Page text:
Chess Pie


I have a tendency to make unusual word associations, often involving food. Certain words remind me of food and then I have this strange imagery inserted into whatever conversation I’m having. For example, the word “extraordinary” always makes me think of “strawberry.” I’ve found that in conversation, “extraordinary” is often said right before the word “achievement” and then I have this image of a strawberry with a gold star while everyone else is talking about meeting fundraising goals in record time or something of that nature. Strange? Perhaps. Worrying? Never.


A few weeks ago I was playing an ultimate frisbee tournament with a team named “Occupy Sesame Street.” And as tradition goes, right before we took the field each game we would form a huddle and cheer and generally our cheer would be “Occupy.” The team played a total of 6 games over two days and somewhere around game 3 I started to hear “Occu-PIE.” Every time we broke from our huddle all I could think was, “Mmm, pie.” At one point I even asked the team if they heard it too – everyone kind of looked at me like I had grown a new head and then we all laughed it off and I didn’t mention it again. But all weekend I kept thinking of pie and how I could get some.


Here’s the problem: I will not buy a slice of pie with mediocre crust. I just can’t do it. So if I want pie I am often forced to make it for myself. I know. My life is just so hard. But I must say, you do an excellent job playing such a small violin.


I lasted approximately three hours after getting home from the tournament, if you don’t include the time I spent sleeping, before I made myself a pie. I woke up, opened the fridge to find some breakfast, saw a half container of leftover buttermilk, and immediately started thinking about chess pie. Chess pie, for the Yankees among you who have never experienced this Southern delight, is a custard pie flavored with lemon or vinegar. It’s pretty typical in the South but not so common above the Mason-Dixon line and I think it’s time to expose that delicious secret. This is a one bowl pie, not including the crust, and it takes about ten minutes to throw the filling together if you spend five of them looking for the ingredients in the fridge. And the result is delicious – silky delicate custard with just enough sweetness countered by the tang of buttermilk and lemon. This pie is also best served the day it’s baked so invite over a few friends and share it around. Or don’t. I won’t tell.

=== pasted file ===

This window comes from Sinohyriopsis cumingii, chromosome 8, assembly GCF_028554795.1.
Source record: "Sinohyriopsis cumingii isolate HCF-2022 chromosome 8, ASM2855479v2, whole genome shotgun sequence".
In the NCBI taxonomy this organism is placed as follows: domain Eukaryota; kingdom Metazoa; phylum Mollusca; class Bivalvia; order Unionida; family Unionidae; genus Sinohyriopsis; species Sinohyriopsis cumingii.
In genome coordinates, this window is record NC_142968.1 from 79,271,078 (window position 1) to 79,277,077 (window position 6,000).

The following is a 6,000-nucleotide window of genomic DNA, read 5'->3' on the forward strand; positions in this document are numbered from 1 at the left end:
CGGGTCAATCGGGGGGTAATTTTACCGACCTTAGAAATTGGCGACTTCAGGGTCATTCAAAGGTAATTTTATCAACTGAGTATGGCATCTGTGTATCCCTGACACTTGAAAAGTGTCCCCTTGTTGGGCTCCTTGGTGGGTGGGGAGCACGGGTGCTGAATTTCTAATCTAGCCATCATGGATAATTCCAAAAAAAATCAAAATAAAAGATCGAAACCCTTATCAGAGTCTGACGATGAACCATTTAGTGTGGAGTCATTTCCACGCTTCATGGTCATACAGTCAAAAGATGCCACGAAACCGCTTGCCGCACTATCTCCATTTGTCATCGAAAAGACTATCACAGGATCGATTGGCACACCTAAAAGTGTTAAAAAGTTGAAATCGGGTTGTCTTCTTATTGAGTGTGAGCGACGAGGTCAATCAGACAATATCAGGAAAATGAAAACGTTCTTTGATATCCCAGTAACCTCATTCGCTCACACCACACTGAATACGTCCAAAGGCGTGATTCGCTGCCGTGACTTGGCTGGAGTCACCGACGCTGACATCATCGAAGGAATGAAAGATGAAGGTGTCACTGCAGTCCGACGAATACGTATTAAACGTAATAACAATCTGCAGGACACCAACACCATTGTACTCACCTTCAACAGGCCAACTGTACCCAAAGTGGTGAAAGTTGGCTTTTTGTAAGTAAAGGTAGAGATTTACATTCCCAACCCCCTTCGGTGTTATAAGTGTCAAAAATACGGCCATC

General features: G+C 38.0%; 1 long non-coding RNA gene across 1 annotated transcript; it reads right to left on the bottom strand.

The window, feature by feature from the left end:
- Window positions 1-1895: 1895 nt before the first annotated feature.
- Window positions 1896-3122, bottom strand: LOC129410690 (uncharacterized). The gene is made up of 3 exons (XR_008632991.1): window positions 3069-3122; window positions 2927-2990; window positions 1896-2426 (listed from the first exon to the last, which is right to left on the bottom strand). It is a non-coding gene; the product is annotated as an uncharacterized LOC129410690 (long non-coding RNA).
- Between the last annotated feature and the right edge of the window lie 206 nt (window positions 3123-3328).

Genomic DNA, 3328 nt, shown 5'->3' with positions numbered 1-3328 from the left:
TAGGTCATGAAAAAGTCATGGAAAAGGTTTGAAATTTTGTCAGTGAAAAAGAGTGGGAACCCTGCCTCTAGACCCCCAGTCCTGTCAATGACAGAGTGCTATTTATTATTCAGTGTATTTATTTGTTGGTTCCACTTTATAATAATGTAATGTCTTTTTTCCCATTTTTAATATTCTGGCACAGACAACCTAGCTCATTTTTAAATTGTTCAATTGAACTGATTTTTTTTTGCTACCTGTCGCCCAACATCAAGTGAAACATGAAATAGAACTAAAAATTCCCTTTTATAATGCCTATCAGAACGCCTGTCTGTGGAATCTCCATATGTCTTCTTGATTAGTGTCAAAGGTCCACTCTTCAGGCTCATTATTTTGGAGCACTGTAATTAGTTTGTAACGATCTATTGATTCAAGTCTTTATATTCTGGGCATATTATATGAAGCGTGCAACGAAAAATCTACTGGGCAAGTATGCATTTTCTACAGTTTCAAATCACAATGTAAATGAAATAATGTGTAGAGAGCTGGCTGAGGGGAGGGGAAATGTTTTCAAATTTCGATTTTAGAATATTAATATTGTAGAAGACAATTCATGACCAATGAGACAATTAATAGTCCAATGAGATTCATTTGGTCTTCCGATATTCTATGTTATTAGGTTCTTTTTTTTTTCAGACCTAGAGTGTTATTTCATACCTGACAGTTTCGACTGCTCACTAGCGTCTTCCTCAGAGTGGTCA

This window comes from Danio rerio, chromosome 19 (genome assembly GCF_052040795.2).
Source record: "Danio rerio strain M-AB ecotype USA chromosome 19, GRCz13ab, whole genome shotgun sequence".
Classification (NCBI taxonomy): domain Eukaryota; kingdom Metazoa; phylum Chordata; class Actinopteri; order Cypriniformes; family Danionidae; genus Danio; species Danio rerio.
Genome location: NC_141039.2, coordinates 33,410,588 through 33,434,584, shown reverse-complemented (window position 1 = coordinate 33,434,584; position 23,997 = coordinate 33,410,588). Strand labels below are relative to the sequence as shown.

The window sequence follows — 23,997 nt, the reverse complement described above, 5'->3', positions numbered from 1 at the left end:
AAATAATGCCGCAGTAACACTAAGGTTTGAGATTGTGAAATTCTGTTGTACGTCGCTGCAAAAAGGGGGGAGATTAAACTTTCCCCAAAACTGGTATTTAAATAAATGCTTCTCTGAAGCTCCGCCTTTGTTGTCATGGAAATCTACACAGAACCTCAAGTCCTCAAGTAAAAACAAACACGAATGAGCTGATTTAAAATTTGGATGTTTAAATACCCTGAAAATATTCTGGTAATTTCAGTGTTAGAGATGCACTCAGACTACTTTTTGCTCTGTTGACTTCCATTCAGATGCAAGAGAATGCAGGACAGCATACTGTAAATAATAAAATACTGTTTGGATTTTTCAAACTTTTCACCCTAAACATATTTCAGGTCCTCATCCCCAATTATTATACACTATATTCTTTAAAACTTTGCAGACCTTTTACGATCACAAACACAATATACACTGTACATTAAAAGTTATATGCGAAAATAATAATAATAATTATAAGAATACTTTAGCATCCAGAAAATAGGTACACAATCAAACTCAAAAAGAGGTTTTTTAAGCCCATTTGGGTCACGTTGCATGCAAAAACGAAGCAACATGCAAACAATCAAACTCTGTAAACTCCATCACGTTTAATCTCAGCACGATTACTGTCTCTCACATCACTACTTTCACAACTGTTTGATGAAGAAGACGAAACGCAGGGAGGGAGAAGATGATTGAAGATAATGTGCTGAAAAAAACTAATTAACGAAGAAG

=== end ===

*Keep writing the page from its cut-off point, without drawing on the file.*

Chess Pie
From the Pie and Pastry Bible by Rose Levy Beranbaum

1 recipe flaky piecrust
1 egg white
3 eggs
1 ½ tsp cornstarch
1 cup sugar
1 ½ cups buttermilk
1 stick (8 tbs) butter, melted and cooled
2 tsp lemon zest
Juice of half a lemon (approximately 1-2 tbs)
½ tsp nutmeg
1 tsp salt

Preheat oven to 425F for at least 20 minutes so that it is uniformly hot. Roll out pie dough and arrange it in the pie pan. Place a piece of parchment or oiled tinfoil on the unbaked shell and fill with pie beans or pie weights.*

Bake for 20 minutes. Then remove the beans or weights and lightly prick the crust with a fork, making sure the tines only go halfway through the dough so the filling won’t leak. Continue baking crust for 5-10 minutes until it pale golden brown. Check it halfway through and prick it again if the dough begins to bubble up.

Remove the prebaked crust from the oven and when it has cooled slightly but is still warm, brush it with egg white.** Let crust cool to room temperature.

Preheat oven to 325F and place an oven rack on the lowest level of the oven. Put a foil lined baking sheet on the rack to preheat with the oven.

In a large bowl, combine egg, cornstarch, and sugar and whisk until well mixed. Beat in buttermilk, alternating with the melted butter, in several parts. Beat in the lemon zest and juice, nutmeg, and salt. Pour the filling into the dough and bake for one hour or until surface is lightly browned and filling is set. The filling will jiggle slightly when moved but will not stick to your finger when lightly pressed. A knife inserted between the crust and filling should come out clean. Serve at room temperature

*I use a half pound of black beans that I keep in a bag clearly marked “pie beans” so that I don’t accidentally try to cook them.
** Egg white will create a shield so that the wet filling won’t make the bottom crust soggy.

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